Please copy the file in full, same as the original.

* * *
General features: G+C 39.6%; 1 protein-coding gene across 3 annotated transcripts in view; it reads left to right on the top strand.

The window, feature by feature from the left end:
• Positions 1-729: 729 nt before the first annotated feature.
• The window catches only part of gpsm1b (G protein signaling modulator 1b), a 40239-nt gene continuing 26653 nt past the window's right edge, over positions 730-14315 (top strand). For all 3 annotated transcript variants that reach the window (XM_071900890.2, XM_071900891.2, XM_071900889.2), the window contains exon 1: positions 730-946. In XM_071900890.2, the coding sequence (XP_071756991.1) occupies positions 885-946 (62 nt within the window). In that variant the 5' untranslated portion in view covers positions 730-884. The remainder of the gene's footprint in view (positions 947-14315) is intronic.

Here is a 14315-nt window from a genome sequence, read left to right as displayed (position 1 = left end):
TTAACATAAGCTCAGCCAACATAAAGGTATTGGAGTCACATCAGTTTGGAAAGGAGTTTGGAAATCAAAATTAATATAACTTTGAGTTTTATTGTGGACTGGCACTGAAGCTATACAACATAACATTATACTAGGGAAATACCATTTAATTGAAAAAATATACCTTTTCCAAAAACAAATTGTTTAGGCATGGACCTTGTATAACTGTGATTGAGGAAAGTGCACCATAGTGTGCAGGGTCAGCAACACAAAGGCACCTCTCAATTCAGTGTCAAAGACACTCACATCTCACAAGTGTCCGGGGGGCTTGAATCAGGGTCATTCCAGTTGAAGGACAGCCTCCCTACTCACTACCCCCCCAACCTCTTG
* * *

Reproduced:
General features: G+C 39.6%; 1 protein-coding gene across 3 annotated transcripts in view; it reads left to right on the top strand.

The window, feature by feature from the left end:
• Positions 1-729: 729 nt before the first annotated feature.
• The window catches only part of gpsm1b (G protein signaling modulator 1b), a 40239-nt gene continuing 26653 nt past the window's right edge, over positions 730-14315 (top strand). For all 3 annotated transcript variants that reach the window (XM_071900890.2, XM_071900891.2, XM_071900889.2), the window contains exon 1: positions 730-946. In XM_071900890.2, the coding sequence (XP_071756991.1) occupies positions 885-946 (62 nt within the window). In that variant the 5' untranslated portion in view covers positions 730-884. The remainder of the gene's footprint in view (positions 947-14315) is intronic.

Here is a 14315-nt window from a genome sequence, read left to right as displayed (position 1 = left end):
TTAACATAAGCTCAGCCAACATAAAGGTATTGGAGTCACATCAGTTTGGAAAGGAGTTTGGAAATCAAAATTAATATAACTTTGAGTTTTATTGTGGACTGGCACTGAAGCTATACAACATAACATTATACTAGGGAAATACCATTTAATTGAAAAAATATACCTTTTCCAAAAACAAATTGTTTAGGCATGGACCTTGTATAACTGTGATTGAGGAAAGTGCACCATAGTGTGCAGGGTCAGCAACACAAAGGCACCTCTCAATTCAGTGTCAAAGACACTCACATCTCACAAGTGTCCGGGGGGCTTGAATCAGGGTCATTCCAGTTGAAGGACAGCCTCCCTACTCACTACCCCCCCAACCTCTTG